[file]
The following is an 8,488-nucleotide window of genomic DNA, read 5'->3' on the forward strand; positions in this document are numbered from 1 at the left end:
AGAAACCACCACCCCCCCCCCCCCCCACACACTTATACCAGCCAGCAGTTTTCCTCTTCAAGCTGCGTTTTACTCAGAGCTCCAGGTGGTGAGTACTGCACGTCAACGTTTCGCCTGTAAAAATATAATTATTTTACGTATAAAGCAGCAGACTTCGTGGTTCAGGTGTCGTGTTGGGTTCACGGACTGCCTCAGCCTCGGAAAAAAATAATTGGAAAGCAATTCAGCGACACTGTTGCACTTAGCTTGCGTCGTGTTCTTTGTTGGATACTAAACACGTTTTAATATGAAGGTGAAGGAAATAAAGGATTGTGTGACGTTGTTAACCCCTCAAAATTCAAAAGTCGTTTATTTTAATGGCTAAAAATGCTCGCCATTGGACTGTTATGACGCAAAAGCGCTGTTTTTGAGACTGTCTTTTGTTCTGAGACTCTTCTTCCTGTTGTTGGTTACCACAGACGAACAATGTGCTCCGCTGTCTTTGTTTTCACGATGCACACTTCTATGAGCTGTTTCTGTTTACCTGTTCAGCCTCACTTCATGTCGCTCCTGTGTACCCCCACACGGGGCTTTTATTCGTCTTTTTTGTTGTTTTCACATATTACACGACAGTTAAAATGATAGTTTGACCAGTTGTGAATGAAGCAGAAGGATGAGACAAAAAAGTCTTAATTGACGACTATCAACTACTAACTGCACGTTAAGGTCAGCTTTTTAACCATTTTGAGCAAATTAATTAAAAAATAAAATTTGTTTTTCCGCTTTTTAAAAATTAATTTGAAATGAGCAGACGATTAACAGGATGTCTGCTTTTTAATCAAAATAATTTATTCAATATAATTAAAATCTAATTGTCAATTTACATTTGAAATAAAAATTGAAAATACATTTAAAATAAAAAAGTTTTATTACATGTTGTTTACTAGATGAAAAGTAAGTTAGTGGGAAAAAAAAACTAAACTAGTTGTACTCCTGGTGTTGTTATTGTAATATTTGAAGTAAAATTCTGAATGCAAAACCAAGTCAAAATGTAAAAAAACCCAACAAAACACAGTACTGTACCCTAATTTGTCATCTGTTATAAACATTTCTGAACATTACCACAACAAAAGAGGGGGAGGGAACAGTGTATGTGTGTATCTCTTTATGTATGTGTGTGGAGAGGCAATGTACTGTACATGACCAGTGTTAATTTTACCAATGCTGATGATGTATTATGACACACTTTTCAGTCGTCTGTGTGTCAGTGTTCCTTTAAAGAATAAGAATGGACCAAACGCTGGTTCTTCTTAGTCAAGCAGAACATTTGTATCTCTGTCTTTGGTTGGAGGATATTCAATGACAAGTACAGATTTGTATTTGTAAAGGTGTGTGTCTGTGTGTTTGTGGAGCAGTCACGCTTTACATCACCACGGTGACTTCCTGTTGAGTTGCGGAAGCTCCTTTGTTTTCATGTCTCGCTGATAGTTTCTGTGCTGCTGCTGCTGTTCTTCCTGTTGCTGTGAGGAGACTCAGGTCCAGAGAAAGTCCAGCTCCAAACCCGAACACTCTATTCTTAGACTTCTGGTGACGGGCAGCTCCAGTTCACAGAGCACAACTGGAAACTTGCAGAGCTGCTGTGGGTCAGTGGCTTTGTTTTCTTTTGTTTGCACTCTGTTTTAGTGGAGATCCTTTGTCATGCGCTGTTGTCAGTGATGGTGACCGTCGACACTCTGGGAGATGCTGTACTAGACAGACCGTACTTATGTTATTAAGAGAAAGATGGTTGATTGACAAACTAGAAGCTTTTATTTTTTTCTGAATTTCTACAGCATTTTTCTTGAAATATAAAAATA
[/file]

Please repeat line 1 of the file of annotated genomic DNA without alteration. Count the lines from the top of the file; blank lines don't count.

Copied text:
The following is an 8,488-nucleotide window of genomic DNA, read 5'->3' on the forward strand; positions in this document are numbered from 1 at the left end: